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Fixing GSAT 'inequities'
published: Thursday | August 28, 2003


Martin Henry

SEPTEMBER MORNING is almost here. And some 60,000 young Jamaicans are heading into some sort of post-primary education. Some will be in Traditional High Schools. Most will be in Upgraded High Schools. Others will be in Junior High Schools. And the most unfortunate of the lot will plod on in the upper grades of the remaining All-Age Schools.

Five years later, in 2008, present trends continuing, the vast majority of these starters will not have enough CXC passes to qualify for tertiary education or enough skills for work. But in a handful of elite Traditional High Schools 90+ per cent of graduates will have passed English and Mathematics and a number of other subjects. The national average for English passes bounces about around the middle 30s per cent and that for Mathematics around the middle 20s per cent.

Thanks to the publication of CXC data by the National Council on Education and excellent analyses of the data by people like Professor Stephen Vasciannie in his Gleaner column, the public now has fairly ready access to hard data on school performance which generally confirms the street identification of 'good' schools. This is knowledge to which the public has a right, particularly front-line stakeholders in the system.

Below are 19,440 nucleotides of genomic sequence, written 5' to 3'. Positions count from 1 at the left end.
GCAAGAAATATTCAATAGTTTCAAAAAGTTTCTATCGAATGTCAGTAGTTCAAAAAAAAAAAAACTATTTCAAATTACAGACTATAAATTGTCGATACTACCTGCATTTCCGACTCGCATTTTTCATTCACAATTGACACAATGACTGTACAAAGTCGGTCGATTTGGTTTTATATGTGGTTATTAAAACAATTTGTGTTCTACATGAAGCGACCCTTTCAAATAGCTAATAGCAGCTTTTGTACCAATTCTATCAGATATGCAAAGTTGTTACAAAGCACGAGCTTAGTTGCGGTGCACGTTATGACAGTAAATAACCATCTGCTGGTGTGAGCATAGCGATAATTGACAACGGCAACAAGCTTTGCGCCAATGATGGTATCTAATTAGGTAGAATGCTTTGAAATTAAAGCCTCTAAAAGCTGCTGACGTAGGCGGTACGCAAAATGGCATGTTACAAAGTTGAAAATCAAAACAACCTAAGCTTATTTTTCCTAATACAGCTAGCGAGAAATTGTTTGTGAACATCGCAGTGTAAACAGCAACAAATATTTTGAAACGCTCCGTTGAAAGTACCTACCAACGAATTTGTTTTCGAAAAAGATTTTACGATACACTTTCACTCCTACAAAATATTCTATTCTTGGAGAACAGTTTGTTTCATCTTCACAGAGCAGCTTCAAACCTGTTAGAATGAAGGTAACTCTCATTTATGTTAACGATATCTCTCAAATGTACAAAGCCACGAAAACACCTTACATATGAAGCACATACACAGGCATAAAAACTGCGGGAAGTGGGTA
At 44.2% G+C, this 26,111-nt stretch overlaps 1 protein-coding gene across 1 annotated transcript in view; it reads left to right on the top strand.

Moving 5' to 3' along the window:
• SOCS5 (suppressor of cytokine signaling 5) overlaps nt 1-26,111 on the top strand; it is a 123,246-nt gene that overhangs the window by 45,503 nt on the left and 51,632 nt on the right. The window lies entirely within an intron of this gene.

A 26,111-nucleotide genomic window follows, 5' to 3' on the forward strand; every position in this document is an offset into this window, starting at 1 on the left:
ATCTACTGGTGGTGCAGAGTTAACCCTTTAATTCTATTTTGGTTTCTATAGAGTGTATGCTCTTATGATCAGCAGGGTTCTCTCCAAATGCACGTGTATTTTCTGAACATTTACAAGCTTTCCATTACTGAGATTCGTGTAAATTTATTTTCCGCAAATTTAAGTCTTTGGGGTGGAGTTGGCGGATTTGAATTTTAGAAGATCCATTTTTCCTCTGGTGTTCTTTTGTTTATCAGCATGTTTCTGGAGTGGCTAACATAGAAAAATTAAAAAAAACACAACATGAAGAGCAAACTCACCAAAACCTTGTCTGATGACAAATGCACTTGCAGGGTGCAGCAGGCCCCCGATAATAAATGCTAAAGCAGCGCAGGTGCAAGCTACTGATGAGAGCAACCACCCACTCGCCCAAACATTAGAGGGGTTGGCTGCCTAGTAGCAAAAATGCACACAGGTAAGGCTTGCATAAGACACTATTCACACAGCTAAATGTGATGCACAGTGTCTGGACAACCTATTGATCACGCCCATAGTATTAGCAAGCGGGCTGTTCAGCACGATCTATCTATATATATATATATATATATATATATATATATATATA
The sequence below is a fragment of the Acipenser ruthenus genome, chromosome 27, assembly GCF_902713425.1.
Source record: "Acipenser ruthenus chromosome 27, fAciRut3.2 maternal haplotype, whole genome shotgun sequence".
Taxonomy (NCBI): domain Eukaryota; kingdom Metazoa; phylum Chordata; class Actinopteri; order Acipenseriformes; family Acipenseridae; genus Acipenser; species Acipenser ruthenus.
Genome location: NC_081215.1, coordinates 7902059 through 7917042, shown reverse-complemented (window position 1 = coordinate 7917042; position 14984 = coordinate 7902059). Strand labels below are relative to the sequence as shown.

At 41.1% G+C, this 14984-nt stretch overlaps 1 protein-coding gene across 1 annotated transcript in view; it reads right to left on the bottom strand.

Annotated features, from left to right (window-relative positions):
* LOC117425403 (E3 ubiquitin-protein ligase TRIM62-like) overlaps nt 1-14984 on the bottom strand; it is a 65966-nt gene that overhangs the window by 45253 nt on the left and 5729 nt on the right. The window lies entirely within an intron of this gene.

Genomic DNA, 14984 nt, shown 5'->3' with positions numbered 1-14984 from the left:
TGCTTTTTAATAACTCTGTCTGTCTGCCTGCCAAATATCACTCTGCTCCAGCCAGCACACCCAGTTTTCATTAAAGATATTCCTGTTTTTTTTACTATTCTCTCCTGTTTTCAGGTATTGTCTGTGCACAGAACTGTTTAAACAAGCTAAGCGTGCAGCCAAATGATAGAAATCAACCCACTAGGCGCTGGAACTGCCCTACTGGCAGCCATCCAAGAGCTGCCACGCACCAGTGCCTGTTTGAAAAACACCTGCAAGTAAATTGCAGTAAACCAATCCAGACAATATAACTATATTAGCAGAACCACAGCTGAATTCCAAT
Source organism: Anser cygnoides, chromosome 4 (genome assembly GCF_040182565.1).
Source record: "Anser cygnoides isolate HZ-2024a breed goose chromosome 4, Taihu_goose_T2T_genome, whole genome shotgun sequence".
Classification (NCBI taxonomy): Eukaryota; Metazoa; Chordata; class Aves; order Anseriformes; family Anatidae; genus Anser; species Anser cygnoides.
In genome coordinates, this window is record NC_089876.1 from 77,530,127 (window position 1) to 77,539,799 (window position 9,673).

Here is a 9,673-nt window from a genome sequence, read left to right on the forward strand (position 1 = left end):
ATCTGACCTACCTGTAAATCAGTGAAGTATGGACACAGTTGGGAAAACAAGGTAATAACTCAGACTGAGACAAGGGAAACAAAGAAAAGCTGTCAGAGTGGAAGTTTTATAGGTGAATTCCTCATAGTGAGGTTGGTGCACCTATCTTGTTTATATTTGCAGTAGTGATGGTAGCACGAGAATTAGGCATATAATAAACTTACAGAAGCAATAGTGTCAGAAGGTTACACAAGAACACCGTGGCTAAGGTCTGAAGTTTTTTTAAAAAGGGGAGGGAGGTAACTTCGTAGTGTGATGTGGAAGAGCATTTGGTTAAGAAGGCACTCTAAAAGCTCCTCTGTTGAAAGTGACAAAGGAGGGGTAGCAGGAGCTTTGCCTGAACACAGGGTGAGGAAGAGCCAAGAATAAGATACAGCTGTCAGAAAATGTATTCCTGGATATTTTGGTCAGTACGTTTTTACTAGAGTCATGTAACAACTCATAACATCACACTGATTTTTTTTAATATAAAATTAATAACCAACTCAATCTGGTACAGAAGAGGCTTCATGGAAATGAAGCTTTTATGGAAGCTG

Parents and students are using the information on school quality, traditionally from the old and trustworthy word of mouth source, to make intelligent choices. The new Minister of Education, striving to make her mark on the system, at a Gleaner's Editors' Forum has pointed to an urgent need to address the inequities in the education system whereby the top students from the GSAT are 'bunched' in a handful of 'name brand' schools.

The Minister's comments have attracted editorial response in this medium and elsewhere, and rightly so. The inequities in the system are ultimately everybody's concern. And the levelling down, equalising correction towards which the Minister seems to be drifting is of equally great concern. If the bunching will harm the country's education system, the unbunching will harm the students, the system and the country in its own way.